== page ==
Depot Square

Driggs has been awarded a low income housing tax credit for a 34-unit apartment complex near the courthouse on the yet-to-be-constructed extension of Front Street.

The City of Driggs learned this week that it had been awarded a low income housing tax credit incentive of nearly a million dollars for a ten million dollar housing project on Front Street.

The Teton County Joint Housing Authority, a young board established in late 2019, leapt into action late this spring by proposing a LIHTC project in downtown Driggs. In a LIHTC project a developer is incentivized to build low income housing through a tax credit from the Idaho Housing and Finance Association.

Driggs staff, city council, and the Driggs Urban Renewal Agency responded with similar speed to move the proposal along; the council approved the use of a valuable piece of city-owned real estate east of the courthouse, and DURA committed funds toward public infrastructure to support the housing complex.

After issuing a request for qualifications, the city chose a developer in June; Northwest Real Estate Capital Corp. is a nonprofit firm that specializes in financing, building, and managing affordable housing. For Driggs, Northwest is proposing Depot Square, a 34-unit, three-story apartment complex with 30 units that are reserved for households whose incomes are between 30 and 60 percent of the area median income (currently $61,214 per year in Teton County). Right now there are 89 income-restricted units in three developments across the entire county, each with long waiting lists.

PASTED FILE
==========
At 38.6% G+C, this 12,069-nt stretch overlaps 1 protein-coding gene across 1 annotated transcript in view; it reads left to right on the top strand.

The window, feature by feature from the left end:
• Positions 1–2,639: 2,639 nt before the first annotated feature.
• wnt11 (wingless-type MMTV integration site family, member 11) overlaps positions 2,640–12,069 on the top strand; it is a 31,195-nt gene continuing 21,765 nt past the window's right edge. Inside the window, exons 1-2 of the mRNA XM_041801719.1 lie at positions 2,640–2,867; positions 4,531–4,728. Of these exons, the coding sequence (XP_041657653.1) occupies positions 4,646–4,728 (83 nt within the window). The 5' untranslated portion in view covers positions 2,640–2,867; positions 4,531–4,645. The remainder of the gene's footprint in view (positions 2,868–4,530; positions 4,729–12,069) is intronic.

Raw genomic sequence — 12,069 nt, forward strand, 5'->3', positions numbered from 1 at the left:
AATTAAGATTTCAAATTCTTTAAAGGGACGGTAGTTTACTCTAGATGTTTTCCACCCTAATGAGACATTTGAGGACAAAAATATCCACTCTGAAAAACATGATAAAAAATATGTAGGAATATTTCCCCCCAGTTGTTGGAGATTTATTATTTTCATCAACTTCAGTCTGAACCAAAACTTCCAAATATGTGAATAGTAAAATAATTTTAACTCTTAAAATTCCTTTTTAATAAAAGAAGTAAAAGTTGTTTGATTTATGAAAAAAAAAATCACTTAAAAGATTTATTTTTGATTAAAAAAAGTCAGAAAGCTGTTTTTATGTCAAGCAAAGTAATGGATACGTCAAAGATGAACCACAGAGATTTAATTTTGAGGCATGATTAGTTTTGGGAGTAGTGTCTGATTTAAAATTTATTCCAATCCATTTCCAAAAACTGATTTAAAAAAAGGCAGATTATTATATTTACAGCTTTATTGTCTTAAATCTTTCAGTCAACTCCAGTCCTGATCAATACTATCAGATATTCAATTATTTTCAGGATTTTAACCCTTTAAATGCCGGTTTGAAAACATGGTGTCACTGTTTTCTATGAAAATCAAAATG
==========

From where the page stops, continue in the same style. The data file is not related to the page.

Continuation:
For people who make 30 percent of the AMI, a one-bedroom apartment will rent for $335 per month and a two-bedroom for $402; for households at 60 percent of AMI, rent will be between $700 and $900, still below the going rate of rentals in the valley.

In order to meet Driggs’ code for the downtown mixed-use zone, the apartments will have commercial and live-work spaces on the first floor fronting the sidewalk and streets.

According to a market study performed in August of this year, the location of the project is appealing because of its “attractive neighborhood amenities and good linkage to neighborhood services,” including proximity to major employers, shopping, restaurants, convenient public transit, and the new city park being built nearby in Tributary.

The study found that the rental vacancy rate in the valley stands at around one percent. Community Resource Center executive director Betsy Hawkins recently told the housing authority that housing is a top need among the nonprofit’s clients; “housing is exceedingly rare and what is available is incredibly expensive,” she observed.

In tandem with the housing project, the city will pursue outside funding for a large public infrastructure installation. On Nov. 17 the Driggs City Council approved a $500,000 community development block grant application, prepared by the Development Company out of Rexburg, to help pay for utilities, sidewalks, and the extension of Front Street. If the city receives the block grant, along with an additional $175,00 from DURA, construction on the street from Depot to the Burnside parking lot and utilities could begin late next spring.

“This is an exciting step forward for the project,” community development director Doug Self told the city council about the preliminary award of the tax credit last week. “It makes the block grant application that much more compelling.”

The members of council agreed. “I’m super excited about this opportunity,” council president August Christensen said.

Apartments could be available to rent by fall of 2022, with an application period opening a few months beforehand.